MINNEAPOLIS (WCCO) -- Minneapolis Police Officer Brian Cummings now faces two felony charges in connection to the collision that killed 40-year-old Leneal Frazier earlier this year.
On Friday, the Hennepin County Attorney's Office announced that Cummings is charged with second-degree manslaughter and criminal vehicular homicide.
According to the criminal complaint, the officer was in pursuit of a stolen vehicle in north Minneapolis on July 6 when his marked squad car slammed into the driver's side of Frazier's Jeep at nearly 80 mph.
Prior to the crash, Cummings was following the stolen vehicle at high speeds "at or approaching 100 mph" through numerous stop signs, red lights, and partially obstructed intersections, many of which blocked the view of approaching vehicles, the complaint said.
Frazier died of injuries suffered in the crash.
Frazier, of St. Paul, was a father of five and also the uncle of Darnella Frazier, the teenager who recorded the viral video of George Floyd's death.
"Police are supposed to protect and serve citizens, and to act in a manner consistent with their sworn oath to do so. Officer Cummings' actions deviated from his oath and his negligence caused the death of Leneal Frazier," Hennepin County Attorney Mike Freeman said.
Attorney Ben Crump, who represents Leneal Frazier's family, released a statement following the announcement of charges.
"The Frazier family and our legal team are grateful for the charges brought against Brian Cummings for the reckless killing of Leneal Frazier," Crump said. "We commend the Hennepin County Attorney's Office for having the courage to hold law enforcement accountable in this instance. No innocent civilian should ever lose their life because of unwarranted high-speed chases in residential neighborhoods. This case shines a light on how far we have to go in the pursuit of safe and just policing in America. High-speed pursuit policies in Minneapolis and across America must be better written and stringently enforced to protect innocent civilians. This is only the first step in getting full justice for the Frazier family in this tragic and preventable loss."
Crump also represents the family of George Floyd, who earlier this year won a historic $27 million civil suit against the city of Minneapolis.
Cummings' personnel files show he joined MPD in 2008, and has received two department awards, one of which was for his actions in a police pursuit involving a stolen vehicle in 2016. Cummings has also had 12 complaints brought against him, all of which were "closed with no discipline."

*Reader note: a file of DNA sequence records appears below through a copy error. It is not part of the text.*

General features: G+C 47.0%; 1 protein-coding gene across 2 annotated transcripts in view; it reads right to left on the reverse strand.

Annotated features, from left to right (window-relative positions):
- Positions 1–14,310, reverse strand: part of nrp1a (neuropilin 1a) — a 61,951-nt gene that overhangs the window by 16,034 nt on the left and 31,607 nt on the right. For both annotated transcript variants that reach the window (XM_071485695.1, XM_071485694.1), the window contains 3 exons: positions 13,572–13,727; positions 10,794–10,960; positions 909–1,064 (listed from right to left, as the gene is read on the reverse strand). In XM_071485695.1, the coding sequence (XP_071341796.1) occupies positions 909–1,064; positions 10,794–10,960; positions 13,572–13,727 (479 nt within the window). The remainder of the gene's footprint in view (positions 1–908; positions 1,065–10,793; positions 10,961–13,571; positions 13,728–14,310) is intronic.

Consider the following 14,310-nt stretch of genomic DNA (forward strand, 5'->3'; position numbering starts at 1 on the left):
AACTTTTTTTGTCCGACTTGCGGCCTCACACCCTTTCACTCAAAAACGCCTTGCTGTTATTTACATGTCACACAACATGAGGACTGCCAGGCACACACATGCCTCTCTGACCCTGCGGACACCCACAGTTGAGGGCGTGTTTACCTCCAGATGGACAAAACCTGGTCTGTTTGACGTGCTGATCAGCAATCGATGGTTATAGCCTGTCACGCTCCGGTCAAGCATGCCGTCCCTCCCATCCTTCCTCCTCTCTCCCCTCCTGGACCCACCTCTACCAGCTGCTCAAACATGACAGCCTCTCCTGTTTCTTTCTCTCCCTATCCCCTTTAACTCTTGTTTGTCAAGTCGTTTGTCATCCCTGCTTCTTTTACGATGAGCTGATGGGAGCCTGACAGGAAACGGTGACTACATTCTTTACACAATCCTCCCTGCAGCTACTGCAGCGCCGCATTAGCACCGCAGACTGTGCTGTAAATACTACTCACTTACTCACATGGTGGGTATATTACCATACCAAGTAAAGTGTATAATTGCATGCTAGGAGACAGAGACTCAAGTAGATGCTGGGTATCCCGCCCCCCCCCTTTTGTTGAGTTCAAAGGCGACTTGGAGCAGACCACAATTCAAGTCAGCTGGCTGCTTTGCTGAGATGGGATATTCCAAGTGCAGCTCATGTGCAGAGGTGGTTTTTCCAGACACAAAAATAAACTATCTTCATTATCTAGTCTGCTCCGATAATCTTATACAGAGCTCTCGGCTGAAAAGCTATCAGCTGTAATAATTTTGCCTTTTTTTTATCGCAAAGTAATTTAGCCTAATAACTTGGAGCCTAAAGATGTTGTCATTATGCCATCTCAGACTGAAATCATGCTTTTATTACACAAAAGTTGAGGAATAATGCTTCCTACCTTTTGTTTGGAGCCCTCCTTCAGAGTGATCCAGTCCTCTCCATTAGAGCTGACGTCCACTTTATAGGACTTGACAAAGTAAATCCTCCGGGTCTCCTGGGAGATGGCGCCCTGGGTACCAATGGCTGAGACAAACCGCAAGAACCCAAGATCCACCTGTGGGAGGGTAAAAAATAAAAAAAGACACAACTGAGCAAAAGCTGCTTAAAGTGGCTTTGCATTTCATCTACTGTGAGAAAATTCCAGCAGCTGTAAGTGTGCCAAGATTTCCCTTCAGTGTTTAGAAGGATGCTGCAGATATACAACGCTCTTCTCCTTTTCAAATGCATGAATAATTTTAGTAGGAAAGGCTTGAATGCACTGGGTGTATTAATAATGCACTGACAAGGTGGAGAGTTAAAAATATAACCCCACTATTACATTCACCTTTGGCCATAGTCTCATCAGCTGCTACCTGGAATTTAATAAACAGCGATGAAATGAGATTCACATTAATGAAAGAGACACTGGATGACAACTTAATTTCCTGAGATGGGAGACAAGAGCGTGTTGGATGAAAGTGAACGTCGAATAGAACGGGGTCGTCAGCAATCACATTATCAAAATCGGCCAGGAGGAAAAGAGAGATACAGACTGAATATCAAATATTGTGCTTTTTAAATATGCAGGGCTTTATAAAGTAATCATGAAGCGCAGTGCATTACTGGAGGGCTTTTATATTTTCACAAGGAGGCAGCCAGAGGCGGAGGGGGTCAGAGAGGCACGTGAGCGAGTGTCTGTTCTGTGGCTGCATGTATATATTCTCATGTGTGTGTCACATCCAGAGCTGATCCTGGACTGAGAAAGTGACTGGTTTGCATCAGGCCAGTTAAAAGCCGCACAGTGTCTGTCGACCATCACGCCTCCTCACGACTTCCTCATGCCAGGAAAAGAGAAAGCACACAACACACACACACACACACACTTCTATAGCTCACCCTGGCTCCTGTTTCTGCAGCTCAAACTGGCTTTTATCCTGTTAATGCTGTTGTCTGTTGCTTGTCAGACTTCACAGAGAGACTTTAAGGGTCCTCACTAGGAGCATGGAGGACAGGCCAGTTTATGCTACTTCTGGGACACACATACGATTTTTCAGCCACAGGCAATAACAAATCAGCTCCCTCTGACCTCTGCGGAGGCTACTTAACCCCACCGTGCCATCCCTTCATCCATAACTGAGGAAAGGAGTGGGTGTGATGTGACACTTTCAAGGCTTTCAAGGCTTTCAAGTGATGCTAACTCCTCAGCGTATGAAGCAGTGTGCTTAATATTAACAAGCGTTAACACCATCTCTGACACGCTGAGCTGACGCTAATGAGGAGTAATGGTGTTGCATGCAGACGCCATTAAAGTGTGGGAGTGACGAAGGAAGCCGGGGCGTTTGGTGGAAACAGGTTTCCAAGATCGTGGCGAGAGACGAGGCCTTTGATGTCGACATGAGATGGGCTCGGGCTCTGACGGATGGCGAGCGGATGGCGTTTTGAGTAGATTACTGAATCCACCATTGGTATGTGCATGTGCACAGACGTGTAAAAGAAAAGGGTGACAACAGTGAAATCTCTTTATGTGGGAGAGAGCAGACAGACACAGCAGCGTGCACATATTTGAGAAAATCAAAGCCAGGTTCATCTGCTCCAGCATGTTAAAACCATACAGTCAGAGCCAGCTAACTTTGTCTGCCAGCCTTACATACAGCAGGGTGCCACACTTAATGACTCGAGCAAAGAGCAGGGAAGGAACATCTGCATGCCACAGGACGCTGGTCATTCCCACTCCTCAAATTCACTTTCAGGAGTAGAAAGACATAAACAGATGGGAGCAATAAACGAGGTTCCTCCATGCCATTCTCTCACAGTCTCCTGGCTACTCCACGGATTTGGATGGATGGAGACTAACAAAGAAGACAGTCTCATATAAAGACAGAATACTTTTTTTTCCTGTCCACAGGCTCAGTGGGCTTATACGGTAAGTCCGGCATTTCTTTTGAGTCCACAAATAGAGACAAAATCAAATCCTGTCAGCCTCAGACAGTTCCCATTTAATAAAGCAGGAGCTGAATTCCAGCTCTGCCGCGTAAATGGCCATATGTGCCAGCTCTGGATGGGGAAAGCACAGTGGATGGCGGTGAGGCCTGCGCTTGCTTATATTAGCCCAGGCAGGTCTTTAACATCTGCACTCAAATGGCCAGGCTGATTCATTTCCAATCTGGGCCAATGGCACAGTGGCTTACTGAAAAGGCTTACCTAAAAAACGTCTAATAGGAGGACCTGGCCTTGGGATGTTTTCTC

Cummings' first appearance will be scheduled in the coming days.
"These charges are appropriate based on the thorough investigation conducted. I hope the victim's family and loved ones find some solace in knowing we are doing everything we can to get justice for Mr. Frazier," Freeman said.
More Details On The Fatal Crash
Surveillance footage obtained by WCCO-TV from a nearby gas station showed the fiery collision that occurred just after midnight on July 6.
Moments before the collision, a car heading south on Lyndale stops at the intersection. The footage is black-and-white, and it's difficult to make out the traffic lights.
Next, Frazier's car approaches the intersection, heading west on 41st Avenue. Just before he rolls through, a car cuts across the intersection, traveling north at a high rate of speed. A moment later, a pursuing Minneapolis police squad car dashes into frame, slamming into Frazier's car in the middle of the intersection.
The collision causes the vehicles to burst into flames and crash into the southbound car that was stopped at the light. The momentum of the initial crash pushes the three cars into a bus stop, which tumbles over. The wreckage burns for several seconds before another Minneapolis police car arrives at the scene. The suspect was able to get away, and is still at large.
Frazier died in the crash. The Hennepin County Medical Examiner's Office said his cause of death was multiple blunt force injuries. The driver in the southbound car was treated for injuries at a hospital.
Cummings suffered a wrist injury and was briefly hospitalized. He was placed on standard critical incident leave.
Documents released after the deadly crash also revealed that Cummings did have his squad car lights and sirens on, and the suspect and Cummings ran a red light before the collision. It doesn't appear this intersection has an Opticon device, which allows police to change traffic lights when responding to an emergency.
According to Minneapolis police policy, officers are not to pursue suspects when there is an "unreasonable risk to the officer, the public or passengers of the vehicle being pursued." Police can begin a chase if they believe "a serious and violent felony or gross misdemeanor" has either been committed or about to be committed by the suspect.
Accident reconstruction determined that "this collision can be attributed to the Defendant for failure to operate his vehicle with due regard for the safety of other motorists," the attorney's office said.
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